The breadth of denim has evolved to transcend cultural boundaries, and has reached the widest range of prices, rises and washes the market has ever seen.

Consumers show no signs of slowing down their denim desires, especially when it comes to snatching up the hottest looks for spring, even as premium prices reach new heights.

“As far as I’m concerned, this is the most important time in the denim market since the Seventies,” said Brian Kaneda, denim co-buyer for Ron Herman, which operates five locations in Los Angeles.

Kaneda, who said the store has seen high-double-digit increases in denim sales since last year, said he fields at least 10 calls daily from new denim lines and doesn’t see the bubble bursting any time soon. “I think it’s only going to get bigger.”

Ron Herman has been doing well with lines such as True Religion, and with newcomers, including Stitches and Tsubi, from Australia.

“Denim business keeps getting stronger,” said Courtney Graham, manager at Armhole, a women’s and men’s denim store in the Lakewood Shopping Center in Dallas that attracts a young urban crowd because of its location near downtown and its mix of edgy merchandise.

“Women especially realize that, to look good, you sometimes have to make an investment, and so they’re not holding back on spending over $150 on a pair of denim jeans, especially a style that they’ll continue to wear a lot. I think, overall, customers are getting used to the concept of rising denim prices — I mean who’s going to stop wearing denim?”

Sales at Armhole have risen by high-single digits despite a surge in jean prices.

Specialty independent retailers in L.A. said denim is the only thing on shoppers’ minds and they’re willing to pay any price for it.

“We’re meeting no price resistance whatsoever because it’s such a way of life now,” said Jaye Hersh, owner of Intuition, the trendy West Los Angeles boutique and online emporium. “Once you’re over $250, it really doesn’t matter.”

Lines such as Stitches, retailing for $265, and Antik, at $275, are among her hot new brands, which she said customers are snapping up.True Religion continues to be a staple, as well, said Hersh. She acknowledged that not all women can wear such low-rise styles and that there’s a need for styles to fit a range of figures.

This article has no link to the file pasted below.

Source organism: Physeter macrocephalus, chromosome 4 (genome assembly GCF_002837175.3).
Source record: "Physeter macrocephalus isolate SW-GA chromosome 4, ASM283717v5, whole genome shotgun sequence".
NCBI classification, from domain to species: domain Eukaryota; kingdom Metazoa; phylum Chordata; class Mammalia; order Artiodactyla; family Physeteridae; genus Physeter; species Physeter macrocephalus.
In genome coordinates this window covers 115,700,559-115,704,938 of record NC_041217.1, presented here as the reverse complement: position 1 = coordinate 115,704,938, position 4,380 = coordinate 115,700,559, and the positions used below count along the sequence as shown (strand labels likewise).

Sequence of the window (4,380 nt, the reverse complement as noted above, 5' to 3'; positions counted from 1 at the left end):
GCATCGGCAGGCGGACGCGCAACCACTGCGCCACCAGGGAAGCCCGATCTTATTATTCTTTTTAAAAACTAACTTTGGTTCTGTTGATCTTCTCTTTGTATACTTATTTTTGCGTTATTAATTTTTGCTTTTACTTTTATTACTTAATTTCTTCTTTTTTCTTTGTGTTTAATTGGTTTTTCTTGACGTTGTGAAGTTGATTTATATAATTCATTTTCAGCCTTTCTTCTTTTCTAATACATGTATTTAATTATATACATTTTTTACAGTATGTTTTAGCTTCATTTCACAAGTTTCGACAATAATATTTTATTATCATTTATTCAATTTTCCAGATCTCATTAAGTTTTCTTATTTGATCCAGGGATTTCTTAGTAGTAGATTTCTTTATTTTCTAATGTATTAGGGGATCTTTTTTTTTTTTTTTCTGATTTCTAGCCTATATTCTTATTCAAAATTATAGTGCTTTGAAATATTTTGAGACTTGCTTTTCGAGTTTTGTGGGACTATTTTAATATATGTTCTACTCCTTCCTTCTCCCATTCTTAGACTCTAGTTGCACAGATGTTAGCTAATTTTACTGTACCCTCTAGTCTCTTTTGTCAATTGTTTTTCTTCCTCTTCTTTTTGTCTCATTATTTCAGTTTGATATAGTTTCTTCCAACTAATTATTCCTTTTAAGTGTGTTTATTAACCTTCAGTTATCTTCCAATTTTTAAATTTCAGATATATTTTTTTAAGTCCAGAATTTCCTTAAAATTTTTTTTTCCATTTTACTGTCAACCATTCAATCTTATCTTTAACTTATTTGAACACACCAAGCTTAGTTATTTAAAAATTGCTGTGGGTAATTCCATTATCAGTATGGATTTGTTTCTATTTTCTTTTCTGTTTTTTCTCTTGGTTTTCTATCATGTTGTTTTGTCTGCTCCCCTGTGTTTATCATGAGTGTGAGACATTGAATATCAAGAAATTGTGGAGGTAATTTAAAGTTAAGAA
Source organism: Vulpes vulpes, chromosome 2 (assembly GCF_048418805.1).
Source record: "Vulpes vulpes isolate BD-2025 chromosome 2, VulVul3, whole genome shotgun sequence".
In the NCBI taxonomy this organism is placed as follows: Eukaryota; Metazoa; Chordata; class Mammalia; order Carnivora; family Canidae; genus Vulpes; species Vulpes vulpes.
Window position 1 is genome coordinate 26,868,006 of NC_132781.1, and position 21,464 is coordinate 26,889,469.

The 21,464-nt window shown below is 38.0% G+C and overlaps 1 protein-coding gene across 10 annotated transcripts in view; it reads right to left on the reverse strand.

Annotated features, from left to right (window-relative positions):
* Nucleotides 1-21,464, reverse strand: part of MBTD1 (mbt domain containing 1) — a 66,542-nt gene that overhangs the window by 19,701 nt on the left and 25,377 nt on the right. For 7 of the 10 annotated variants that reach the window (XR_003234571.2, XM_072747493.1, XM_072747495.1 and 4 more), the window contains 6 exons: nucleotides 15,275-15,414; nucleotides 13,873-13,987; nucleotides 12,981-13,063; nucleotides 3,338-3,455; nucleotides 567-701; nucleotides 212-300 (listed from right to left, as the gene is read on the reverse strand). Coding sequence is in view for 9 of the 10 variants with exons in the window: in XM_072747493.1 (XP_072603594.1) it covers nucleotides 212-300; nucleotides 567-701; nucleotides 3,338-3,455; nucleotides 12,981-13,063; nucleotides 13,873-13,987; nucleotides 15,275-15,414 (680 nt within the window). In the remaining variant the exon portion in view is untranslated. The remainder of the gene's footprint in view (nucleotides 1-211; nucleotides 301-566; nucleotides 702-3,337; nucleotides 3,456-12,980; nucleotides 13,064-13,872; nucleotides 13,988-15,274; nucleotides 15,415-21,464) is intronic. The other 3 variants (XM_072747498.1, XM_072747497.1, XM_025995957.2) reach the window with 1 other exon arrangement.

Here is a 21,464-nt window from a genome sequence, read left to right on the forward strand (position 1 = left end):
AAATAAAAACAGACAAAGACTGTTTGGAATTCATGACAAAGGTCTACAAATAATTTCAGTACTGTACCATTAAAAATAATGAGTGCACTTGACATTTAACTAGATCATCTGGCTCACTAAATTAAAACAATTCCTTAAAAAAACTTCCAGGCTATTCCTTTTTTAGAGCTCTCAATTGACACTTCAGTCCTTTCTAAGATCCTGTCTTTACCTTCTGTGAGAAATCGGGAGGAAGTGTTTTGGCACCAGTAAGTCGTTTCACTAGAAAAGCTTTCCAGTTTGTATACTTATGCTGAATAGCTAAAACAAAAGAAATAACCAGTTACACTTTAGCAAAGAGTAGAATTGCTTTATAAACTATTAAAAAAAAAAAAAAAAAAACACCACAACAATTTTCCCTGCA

Hersh has been surprised at the success she’s found with L.A.-based denim line David Kahn, $138 at retail, which offers a higher rise.

“It’s really for the carpool mom,” she said.

Denim sales, driven mostly by higher price points, are up slightly this spring, said Barb Schrantz, senior vice president and general merchandise manager of ready-to-wear at Proffitt’s/McRae’s, based in Birmingham, Ala. While the stores don’t carry premium denim, Proffitt’s/McRae’s has seen greater response to higher price points in denim areas.

“We’re seeing customers trade up to get the wash and the fit they want,” Schrantz said.

A spokeswoman for Macy’s Central reported that denim sales across the board continue to increase, even at premium denim price points. Denim is replacing khakis and chinos for casualwear and the basic black pant for dressier applications, she said.

Maxine Decker, owner of Alene’s Women’s Boutique in Plantation, Fla., recently moved to a larger store to accommodate more denim lines, and reported a 75 percent increases in sales. Rising premium denim price points, as much as $500, have met with little resistance.